A photographer asked , “What is a good photograph, and how do I take it?”  That was two good questions I received from a young photographer in my shop last week. The “how to” part was the easiest answer and I talked about taking some classes. However, the response to the first question wasn’t as simple an answer.  I suggested that a good photograph includes proper composition, exposure, and an interesting perspective, but that was, again all “how to” stuff. That question and the discussion that followed was so very much like what I wrote about in  post I made in September of last year, I wrote the following at that time and hope I won’t  bore those that already read it.

A good photograph is one that makes us have a connection with, or think about, the subject.  Or, it could help us understand what the photographer feels about that subject; and can, if successful, evoke some kind of mood, whether good or bad.

When I see a photograph that I like, because of my nature and because I have been studying photography and other photographers for years, I begin dissecting it and try to figure out how the photographer made it.  When the photograph is good I am aware that the photographer had an understanding of the equipment and the subject he or she used to make the picture.  However, I sometimes have to stop myself from doing all of that and just enjoy the photograph.

As I mused about the question of a good photograph I thought it might be of interest to include quotes from some of the great photographers.  On the subject of a great photograph Ansel Adams said, “A great photograph is one that fully expresses what one feels, in the deepest sense, about what is being photographed.”  He continues,  “There are no rules for good photographs, there are only good photographs.”  And then he says, “Simply look with perceptive eyes at the world about you, and trust to your own reactions and convictions.  Ask yourself: “Does this subject move me to feel, think and dream? Can I visualize a print – my own personal statement of what I feel and want to convey – from the subject before me?” “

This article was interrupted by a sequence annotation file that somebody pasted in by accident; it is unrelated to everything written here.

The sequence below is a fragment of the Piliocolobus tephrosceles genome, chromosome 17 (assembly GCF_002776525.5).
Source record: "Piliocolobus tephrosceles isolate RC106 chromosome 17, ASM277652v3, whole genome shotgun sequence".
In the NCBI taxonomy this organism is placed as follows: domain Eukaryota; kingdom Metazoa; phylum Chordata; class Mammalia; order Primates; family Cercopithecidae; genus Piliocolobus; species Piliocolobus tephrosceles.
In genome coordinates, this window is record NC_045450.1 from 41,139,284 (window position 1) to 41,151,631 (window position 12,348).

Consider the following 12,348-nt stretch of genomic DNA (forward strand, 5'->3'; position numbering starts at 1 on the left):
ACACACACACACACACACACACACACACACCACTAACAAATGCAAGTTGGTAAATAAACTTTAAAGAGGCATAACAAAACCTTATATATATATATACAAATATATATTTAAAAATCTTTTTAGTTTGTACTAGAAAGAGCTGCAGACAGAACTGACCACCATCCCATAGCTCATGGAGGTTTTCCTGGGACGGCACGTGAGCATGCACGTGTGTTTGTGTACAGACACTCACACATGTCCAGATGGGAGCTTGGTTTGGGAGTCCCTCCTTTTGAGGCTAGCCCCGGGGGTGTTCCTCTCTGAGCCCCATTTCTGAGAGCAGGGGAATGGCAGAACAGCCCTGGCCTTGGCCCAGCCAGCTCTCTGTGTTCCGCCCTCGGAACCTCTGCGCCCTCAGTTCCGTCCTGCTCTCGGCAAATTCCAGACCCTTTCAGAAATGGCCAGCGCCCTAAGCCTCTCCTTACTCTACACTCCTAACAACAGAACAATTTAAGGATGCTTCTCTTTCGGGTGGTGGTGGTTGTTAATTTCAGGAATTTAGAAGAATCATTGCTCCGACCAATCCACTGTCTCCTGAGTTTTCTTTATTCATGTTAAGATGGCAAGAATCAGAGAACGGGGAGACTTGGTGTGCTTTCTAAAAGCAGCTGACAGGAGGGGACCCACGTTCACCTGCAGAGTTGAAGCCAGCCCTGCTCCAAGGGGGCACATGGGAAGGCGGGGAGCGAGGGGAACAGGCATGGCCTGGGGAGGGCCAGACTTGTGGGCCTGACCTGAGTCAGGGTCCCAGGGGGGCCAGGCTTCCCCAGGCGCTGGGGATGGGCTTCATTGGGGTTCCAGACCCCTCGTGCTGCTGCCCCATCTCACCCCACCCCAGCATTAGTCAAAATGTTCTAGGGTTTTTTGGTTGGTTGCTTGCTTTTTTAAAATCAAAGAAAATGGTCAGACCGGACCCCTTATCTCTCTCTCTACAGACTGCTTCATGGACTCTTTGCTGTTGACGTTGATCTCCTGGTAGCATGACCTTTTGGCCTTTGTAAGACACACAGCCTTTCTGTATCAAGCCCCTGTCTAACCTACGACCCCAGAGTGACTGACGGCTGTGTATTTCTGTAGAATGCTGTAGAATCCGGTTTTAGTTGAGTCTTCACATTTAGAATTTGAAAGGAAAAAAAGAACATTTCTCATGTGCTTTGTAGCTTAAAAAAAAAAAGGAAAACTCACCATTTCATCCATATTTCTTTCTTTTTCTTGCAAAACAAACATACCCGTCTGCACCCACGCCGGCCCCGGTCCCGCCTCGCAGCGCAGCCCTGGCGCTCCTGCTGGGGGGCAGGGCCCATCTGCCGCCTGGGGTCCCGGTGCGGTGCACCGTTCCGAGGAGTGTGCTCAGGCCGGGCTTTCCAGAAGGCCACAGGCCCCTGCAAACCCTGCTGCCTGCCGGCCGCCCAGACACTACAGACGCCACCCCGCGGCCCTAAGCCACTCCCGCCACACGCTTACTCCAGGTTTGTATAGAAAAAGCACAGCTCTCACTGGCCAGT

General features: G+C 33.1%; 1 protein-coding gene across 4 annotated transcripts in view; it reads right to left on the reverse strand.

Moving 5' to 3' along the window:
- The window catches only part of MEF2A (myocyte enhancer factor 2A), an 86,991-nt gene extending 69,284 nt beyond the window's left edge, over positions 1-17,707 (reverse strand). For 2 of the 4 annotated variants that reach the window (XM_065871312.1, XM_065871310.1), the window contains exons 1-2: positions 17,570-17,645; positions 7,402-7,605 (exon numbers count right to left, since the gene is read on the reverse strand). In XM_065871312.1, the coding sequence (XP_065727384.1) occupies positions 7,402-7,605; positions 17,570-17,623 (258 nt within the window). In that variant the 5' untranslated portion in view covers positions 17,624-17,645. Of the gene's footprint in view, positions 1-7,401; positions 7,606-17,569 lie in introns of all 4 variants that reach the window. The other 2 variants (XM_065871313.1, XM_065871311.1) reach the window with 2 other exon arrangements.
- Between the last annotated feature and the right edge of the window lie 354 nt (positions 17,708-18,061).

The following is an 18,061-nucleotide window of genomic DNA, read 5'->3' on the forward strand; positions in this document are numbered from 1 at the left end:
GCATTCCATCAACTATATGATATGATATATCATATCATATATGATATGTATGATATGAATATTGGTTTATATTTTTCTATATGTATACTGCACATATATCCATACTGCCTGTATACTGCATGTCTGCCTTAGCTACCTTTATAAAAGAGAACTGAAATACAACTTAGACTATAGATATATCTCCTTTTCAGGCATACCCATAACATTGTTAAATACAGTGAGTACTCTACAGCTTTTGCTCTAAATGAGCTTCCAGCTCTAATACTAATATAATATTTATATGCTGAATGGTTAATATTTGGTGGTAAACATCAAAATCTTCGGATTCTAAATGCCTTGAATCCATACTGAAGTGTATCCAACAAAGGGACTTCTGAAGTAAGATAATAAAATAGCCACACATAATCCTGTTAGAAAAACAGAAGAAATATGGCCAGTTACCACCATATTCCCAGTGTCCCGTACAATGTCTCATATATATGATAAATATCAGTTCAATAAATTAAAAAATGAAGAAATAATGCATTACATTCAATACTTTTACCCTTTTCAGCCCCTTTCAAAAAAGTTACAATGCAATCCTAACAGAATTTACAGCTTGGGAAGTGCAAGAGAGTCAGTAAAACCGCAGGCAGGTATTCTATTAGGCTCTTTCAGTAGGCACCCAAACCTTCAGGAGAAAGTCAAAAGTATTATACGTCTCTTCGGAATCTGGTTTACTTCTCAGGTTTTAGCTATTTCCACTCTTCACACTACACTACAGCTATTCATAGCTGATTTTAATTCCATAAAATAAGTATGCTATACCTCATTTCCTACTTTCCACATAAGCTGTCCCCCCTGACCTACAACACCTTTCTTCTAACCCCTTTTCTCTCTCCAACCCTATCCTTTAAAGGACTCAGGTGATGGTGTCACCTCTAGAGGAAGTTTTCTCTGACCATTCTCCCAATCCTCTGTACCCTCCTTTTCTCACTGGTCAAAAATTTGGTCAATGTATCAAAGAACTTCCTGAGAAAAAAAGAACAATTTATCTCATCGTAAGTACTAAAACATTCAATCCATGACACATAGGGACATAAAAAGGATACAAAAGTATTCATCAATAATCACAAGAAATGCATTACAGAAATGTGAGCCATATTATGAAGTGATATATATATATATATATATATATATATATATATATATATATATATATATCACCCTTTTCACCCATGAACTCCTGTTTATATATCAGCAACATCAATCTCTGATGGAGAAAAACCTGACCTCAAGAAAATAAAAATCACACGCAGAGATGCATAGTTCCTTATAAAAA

I also like his short quips,  “You don’t take a photograph, you make it.”  And “A good photograph is knowing where to stand.”  Then he reminds us, “There are always two people in every picture: the photographer and the viewer.”

The famous photographer, Elliott Porter, maker of spectacular scenic colour images, commented, “You learn to see by practice.  It’s just like playing tennis; you get better the more you play. The more you look around at things, the more you see.  The more you photograph, the more you realize what can be photographed and what can’t be photographed.  You just have to keep doing it.”

Irving Penn, known for his editorial photographs in Vogue magazine, stated, “A good photograph is one that communicates a fact, touches the heart and leaves the viewer a changed person for having seen it.  It is, in a word, effective” and in a lighter mood he said, “Photographing a cake can be art.”

I read the words of these famous photographers and think how each one has inspired me to work harder at making photographs that go beyond just a documentary of a particular subject.  I do extend my knowledge with continual viewing of other photographer’s images, and by reading, taking classes and practice.

Do I Need Another Lens?